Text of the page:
Department of Microbiology – The Ohio State University
phage.org – phage-therapy.org – biologyaspoetry.org
Here is a something worth knowing about, from Pires, D.P., H. Oliveira, L.D. Melo, S. Sillankorva, and J. Azeredo. 2016. Bacteriophage-encoded depolymerases: their diversity and biotechnological applications. Appl. Microbiol. Biotechnol. 100:2141-2151. [PubMed], (calls to figure and table excluded from quote):
Based on our search, the huge majority of phage depolymerases (126 proteins) are encoded in the same open reading frame of phage structural proteins (mostly on tail fibers, base plates, but sometimes also in the neck) or in close proximity to those genes, and were thus considered as structural proteins. Twenty other depolymerases found in this work might be soluble proteins since they are distant from any structural gene.
Depolymerases that are only soluble, that is, not virion attached, presumably are only useful in the immediate vicinity of phage-lysed bacteria, e.g., towards phage burrowing more deeply into biofilms. This perhaps means that phages don’t need depolymerases to initially infect biofilm bacteria (see here for that argument). Depolymerases that are associated with virions, by contrast, presumably are useful as well upon initial phage encounter with a biofilm bacterium.
That the majority of depolymerases are may not be soluble, but instead appear to be associated with virions, is suggestive that depolymerases are employed for the sake of initial encounter between virions and biofilm bacteteria. But this then begs the question of why more phages don’t encoded depolymerases?
Is it that we have trouble recognizing them in sequence data? Is it that bacteria are just too diverse in terms of extracellular polymers produced? (In addition to limiting utility, the latter may also interfere with our ability to detect depolymerase phenotypes during phage growth as plaques.) Is it because for the most part phages can infect biofilm bacteria sufficiently even without depolymerases? Or are there unexplored trade-offs associated with depolymerase encoding, perhaps especially when they are present as structural components of phage virions?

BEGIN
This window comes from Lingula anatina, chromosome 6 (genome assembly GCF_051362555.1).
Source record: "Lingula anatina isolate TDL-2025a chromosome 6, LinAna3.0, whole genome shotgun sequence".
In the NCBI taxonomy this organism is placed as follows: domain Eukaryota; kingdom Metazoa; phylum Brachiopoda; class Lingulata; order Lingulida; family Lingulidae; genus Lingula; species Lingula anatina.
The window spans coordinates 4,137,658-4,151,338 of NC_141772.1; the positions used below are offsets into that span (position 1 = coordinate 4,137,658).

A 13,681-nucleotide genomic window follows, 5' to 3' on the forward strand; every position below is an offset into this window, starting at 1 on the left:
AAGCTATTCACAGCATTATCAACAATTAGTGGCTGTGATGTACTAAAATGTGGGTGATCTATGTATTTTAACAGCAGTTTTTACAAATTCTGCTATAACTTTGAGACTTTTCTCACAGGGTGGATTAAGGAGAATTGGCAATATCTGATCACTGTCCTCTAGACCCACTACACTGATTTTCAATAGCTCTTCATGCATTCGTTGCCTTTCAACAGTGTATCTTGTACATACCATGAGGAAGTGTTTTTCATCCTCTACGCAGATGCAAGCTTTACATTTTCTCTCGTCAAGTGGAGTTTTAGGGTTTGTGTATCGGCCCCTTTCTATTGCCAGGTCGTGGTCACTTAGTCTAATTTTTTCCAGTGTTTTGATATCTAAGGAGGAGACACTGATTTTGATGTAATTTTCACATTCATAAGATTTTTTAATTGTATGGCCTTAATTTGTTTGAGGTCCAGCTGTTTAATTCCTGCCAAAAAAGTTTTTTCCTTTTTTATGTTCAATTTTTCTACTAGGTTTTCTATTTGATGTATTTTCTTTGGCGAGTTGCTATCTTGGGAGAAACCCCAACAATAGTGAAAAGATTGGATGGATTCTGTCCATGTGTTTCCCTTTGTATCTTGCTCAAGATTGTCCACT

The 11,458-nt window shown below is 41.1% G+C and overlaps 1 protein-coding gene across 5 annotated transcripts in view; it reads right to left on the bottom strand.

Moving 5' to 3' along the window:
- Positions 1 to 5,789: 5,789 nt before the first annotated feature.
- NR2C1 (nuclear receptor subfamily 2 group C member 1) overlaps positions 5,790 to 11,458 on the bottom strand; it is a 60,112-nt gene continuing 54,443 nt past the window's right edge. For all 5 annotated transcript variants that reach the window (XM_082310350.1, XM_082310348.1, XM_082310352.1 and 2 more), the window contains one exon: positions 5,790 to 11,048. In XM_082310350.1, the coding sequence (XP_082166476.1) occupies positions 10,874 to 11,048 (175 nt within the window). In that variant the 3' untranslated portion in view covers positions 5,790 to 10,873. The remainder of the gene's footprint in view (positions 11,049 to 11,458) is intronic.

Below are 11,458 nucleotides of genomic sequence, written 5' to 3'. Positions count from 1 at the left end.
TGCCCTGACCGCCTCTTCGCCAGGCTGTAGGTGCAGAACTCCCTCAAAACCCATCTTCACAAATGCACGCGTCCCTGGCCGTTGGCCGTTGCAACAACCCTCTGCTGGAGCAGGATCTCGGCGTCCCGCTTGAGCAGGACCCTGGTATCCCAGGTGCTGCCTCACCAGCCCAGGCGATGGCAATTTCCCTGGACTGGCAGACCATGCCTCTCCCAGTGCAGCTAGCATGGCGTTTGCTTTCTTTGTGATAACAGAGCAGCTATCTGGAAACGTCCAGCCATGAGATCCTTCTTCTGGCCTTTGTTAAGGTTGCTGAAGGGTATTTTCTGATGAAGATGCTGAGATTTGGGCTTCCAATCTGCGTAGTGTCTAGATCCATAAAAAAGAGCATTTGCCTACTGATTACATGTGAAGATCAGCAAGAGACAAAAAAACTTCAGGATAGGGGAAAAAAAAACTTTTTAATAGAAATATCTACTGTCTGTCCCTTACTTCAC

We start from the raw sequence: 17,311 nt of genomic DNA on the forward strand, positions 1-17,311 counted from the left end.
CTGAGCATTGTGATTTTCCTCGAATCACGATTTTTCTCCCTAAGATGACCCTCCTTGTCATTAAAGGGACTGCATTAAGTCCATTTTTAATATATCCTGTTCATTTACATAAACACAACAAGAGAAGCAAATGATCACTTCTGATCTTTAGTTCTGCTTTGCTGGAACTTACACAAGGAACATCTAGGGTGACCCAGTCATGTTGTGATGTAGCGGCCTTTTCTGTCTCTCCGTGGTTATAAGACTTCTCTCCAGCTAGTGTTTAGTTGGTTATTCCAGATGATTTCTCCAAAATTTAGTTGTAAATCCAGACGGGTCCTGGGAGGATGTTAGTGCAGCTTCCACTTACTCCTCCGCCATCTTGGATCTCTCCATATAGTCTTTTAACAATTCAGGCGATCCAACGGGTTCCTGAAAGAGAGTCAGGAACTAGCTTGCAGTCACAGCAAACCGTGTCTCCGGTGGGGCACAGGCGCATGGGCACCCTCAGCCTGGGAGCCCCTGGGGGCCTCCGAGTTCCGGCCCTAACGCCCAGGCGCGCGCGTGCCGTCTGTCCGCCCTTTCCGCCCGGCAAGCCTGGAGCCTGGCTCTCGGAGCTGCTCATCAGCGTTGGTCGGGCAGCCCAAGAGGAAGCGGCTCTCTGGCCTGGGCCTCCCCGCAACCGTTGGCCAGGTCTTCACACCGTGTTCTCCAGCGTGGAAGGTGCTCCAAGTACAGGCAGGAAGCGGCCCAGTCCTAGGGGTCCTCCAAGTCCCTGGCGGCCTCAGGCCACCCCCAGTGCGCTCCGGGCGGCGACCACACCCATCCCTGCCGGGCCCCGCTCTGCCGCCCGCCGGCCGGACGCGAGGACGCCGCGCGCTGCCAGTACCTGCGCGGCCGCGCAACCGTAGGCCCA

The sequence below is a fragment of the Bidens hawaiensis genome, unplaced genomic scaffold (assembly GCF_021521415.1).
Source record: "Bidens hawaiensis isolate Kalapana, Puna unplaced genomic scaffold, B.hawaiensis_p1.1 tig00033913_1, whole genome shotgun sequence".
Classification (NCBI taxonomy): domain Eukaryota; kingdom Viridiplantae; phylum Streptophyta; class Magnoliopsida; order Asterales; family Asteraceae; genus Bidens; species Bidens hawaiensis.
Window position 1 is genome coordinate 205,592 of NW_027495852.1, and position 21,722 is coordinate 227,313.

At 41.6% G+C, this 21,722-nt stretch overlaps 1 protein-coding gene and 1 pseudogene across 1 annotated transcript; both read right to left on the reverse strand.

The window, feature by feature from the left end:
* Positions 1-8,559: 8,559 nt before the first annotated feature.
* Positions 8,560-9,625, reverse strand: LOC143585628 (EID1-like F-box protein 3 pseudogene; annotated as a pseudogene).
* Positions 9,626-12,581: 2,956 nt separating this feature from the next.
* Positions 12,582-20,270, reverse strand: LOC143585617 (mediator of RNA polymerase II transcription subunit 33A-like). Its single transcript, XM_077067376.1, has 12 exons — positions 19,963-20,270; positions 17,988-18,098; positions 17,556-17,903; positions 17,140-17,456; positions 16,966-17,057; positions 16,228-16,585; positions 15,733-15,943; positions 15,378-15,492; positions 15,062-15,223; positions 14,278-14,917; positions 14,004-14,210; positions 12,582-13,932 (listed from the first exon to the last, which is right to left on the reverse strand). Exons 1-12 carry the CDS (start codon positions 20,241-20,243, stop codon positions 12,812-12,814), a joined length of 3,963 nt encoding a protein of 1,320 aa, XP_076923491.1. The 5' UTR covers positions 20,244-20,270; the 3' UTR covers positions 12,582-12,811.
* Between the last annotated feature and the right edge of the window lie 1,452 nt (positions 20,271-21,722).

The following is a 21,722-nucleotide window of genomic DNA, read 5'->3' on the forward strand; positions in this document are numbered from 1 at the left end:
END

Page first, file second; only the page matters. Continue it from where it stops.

In the three previous paragraphs I am drawing on a tiny bit of past thought as to the role of depolymerases in phage interaction with biofilms, as can be found in my 2011 book, Bacteriophages and Biofilms. In particular, from p. 23 (of the revised pagination version, or p. 27 of the original… don’t ask…):
Ecologically, EPS depolymerases improve phage movement that occurs either adjacent to or distant from a phage’s parental infection. If distant, then movement towards bacteria will be enhanced by physical linkage between virions and depolymerases. Alternatively, for more localized movement, then soluble depolymerases may suffice, such as for phage dissemination out of biofilms . Scholl et al.  thus found that efficiency of plating (EOP) was low for phages encoding a soluble EPS depolymerase when infecting a K1 capsule-producing strain and that an isogenic phage not encoding the depolymerase is “unable to form plaques on lawns of this strain” (p. 4872). This result is suggestive that though initiation of plaques occurred with low efficiency, once those infections commenced then subsequent EPS depolymerization presumably facilitated phage migration towards adjacent bacteria to complete plaque formation. In circumstances where enzymes may not be directly supplied, it should thus be advantageous for those enzymes to be carried by virion particles, if only to increase the efficiency of initial infection. That is, it should be advantageous to phages for enzymes to be present at the point of phage adsorption, by being virion attached, rather than present only immediately following the lyses of phage-infected bacteria [I then illustrate this argument with a figure…].